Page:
In the world of endurance sports, people often train for months or even years before a race. The same is true in the world of rescue. In these events, however, participants do not know when they will be asked to compete, so they must keep themselves in top physical condition at all times.
The night before Halloween 2013, rainstorms descended on Austin that transformed neighborhoods into unrecognizable flood zones, leaving some people fighting for their lives against quickly rising water. Travis County Fire and EMS crews began a rescue effort that would stretch well into the next day. Race day, in essence, had arrived.
The power of the flood can be understood by sheer volume; LCRA data shows that, at the peak of the flood, more water was surging down Onion Creek than flows over Niagara Falls. It can also be appreciated by how swiftly the storm unleashed its fury; the creek rose 11 feet in just 15 minutes, overflowing its banks and sweeping cars off roadways, uprooting trees, and lifting houses off their foundations.
There is the human cost; at least four people drowned in the flood. Others were left clinging to trees, road signs, or anything available as they desperately waited for rescue.
By the time Jamie Van Wagner reported for duty as a flight nurse at Travis County STAR Flight on October 31, crews had already been working through the night in violent weather to rescue stranded victims. At 7:04 a.m., it was still dark when Van Wagner and her crew were launched on their first rescue; minutes later, she was being lowered from the helicopter down into the fierce, rolling water to rescue a man desperately clutching to a tree.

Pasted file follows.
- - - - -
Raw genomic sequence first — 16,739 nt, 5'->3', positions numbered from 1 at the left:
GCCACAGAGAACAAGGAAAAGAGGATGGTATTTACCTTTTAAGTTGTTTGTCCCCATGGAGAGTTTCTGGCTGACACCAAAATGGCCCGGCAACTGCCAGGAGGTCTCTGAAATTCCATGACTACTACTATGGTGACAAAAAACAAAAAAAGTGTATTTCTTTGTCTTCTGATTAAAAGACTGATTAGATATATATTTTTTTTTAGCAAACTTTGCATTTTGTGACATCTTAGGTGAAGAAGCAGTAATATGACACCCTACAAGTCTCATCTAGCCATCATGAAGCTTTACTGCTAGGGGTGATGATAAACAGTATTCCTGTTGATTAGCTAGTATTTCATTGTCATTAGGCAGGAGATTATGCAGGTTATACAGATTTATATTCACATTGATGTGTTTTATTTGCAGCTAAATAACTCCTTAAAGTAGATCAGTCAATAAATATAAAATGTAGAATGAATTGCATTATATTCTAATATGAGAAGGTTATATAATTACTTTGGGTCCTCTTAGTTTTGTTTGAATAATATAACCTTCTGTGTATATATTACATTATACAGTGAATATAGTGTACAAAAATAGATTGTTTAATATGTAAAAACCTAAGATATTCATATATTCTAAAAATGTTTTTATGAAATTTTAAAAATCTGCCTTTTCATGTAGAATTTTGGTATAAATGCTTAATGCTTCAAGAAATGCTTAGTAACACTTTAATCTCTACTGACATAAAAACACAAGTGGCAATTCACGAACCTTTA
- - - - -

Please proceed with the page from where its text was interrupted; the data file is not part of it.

At 5-foot-6 and 115 pounds, Van Wagner was fighting against a much larger foe. “The water was extremely rough,” she recalled. “I was getting thrown around and the second I would hit the water, it would force me in a different direction.”
This first rescue took nearly 30 minutes and a tremendous amount of effort. “I had to use every bit of strength that I had to try and get past the force of the water,” she said. When it was over, a man’s life had been saved and Van Wagner had experienced first-hand some of the worst flood waters in nearly 100 years. She had a cut above one eye from colliding with a tree branch, and bruises on her arms and legs would be visible in the days to come. In that moment, she ignored pain the way a fighter ignores punches from an opponent. Instead of reflecting on their victory, she and her crew immediately began preparing for the next rescue. Daylight had just barely broken, revealing a scene of devastation below that made it clear that their job was far from over.
The next rescue they were called to was for five people trapped on top of a minivan surrounded by fast-moving water. After that, they rescued eight people who were stranded on the roof of a house. Van Wagner kept performing throughout the day like she was taking part in an endurance event, except lives were on the line. “After each rescue I would have a brief moment to gather back all of my strength that was needed for the next mission,” she said.